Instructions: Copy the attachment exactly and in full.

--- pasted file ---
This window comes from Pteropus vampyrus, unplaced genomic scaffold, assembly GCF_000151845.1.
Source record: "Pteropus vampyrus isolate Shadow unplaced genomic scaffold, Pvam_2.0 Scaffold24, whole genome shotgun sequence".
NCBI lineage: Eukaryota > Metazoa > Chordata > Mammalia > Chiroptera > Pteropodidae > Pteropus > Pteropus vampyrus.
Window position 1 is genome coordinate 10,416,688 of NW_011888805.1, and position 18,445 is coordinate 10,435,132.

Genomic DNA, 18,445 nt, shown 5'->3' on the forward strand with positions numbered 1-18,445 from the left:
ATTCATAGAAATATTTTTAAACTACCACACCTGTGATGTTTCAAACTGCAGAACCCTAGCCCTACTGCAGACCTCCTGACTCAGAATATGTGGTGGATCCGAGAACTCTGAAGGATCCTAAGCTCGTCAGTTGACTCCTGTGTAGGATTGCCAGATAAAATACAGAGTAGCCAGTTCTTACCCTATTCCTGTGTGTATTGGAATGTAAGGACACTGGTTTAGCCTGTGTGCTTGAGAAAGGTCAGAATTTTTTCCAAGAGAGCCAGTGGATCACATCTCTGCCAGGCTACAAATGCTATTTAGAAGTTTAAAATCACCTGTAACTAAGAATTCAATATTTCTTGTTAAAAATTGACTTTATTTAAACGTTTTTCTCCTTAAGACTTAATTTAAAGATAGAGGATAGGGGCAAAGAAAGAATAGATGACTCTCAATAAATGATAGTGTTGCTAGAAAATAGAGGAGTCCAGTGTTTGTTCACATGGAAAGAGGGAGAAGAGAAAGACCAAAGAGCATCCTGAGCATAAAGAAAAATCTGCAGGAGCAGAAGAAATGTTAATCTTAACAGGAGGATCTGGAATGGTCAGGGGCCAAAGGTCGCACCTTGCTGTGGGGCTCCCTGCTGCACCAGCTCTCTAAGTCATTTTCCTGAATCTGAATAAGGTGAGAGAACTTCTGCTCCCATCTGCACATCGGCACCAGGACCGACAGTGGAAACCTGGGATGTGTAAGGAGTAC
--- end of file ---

This window comes from Pteropus vampyrus, unplaced genomic scaffold, assembly GCF_000151845.1.
Source record: "Pteropus vampyrus isolate Shadow unplaced genomic scaffold, Pvam_2.0 Scaffold24, whole genome shotgun sequence".
NCBI lineage: Eukaryota > Metazoa > Chordata > Mammalia > Chiroptera > Pteropodidae > Pteropus > Pteropus vampyrus.
Window position 1 is genome coordinate 10,416,688 of NW_011888805.1, and position 18,445 is coordinate 10,435,132.

Genomic DNA, 18,445 nt, shown 5'->3' on the forward strand with positions numbered 1-18,445 from the left:
ATTCATAGAAATATTTTTAAACTACCACACCTGTGATGTTTCAAACTGCAGAACCCTAGCCCTACTGCAGACCTCCTGACTCAGAATATGTGGTGGATCCGAGAACTCTGAAGGATCCTAAGCTCGTCAGTTGACTCCTGTGTAGGATTGCCAGATAAAATACAGAGTAGCCAGTTCTTACCCTATTCCTGTGTGTATTGGAATGTAAGGACACTGGTTTAGCCTGTGTGCTTGAGAAAGGTCAGAATTTTTTCCAAGAGAGCCAGTGGATCACATCTCTGCCAGGCTACAAATGCTATTTAGAAGTTTAAAATCACCTGTAACTAAGAATTCAATATTTCTTGTTAAAAATTGACTTTATTTAAACGTTTTTCTCCTTAAGACTTAATTTAAAGATAGAGGATAGGGGCAAAGAAAGAATAGATGACTCTCAATAAATGATAGTGTTGCTAGAAAATAGAGGAGTCCAGTGTTTGTTCACATGGAAAGAGGGAGAAGAGAAAGACCAAAGAGCATCCTGAGCATAAAGAAAAATCTGCAGGAGCAGAAGAAATGTTAATCTTAACAGGAGGATCTGGAATGGTCAGGGGCCAAAGGTCGCACCTTGCTGTGGGGCTCCCTGCTGCACCAGCTCTCTAAGTCATTTTCCTGAATCTGAATAAGGTGAGAGAACTTCTGCTCCCATCTGCACATCGGCACCAGGACCGACAGTGGAAACCTGGGATGTGTAAGGAGTAC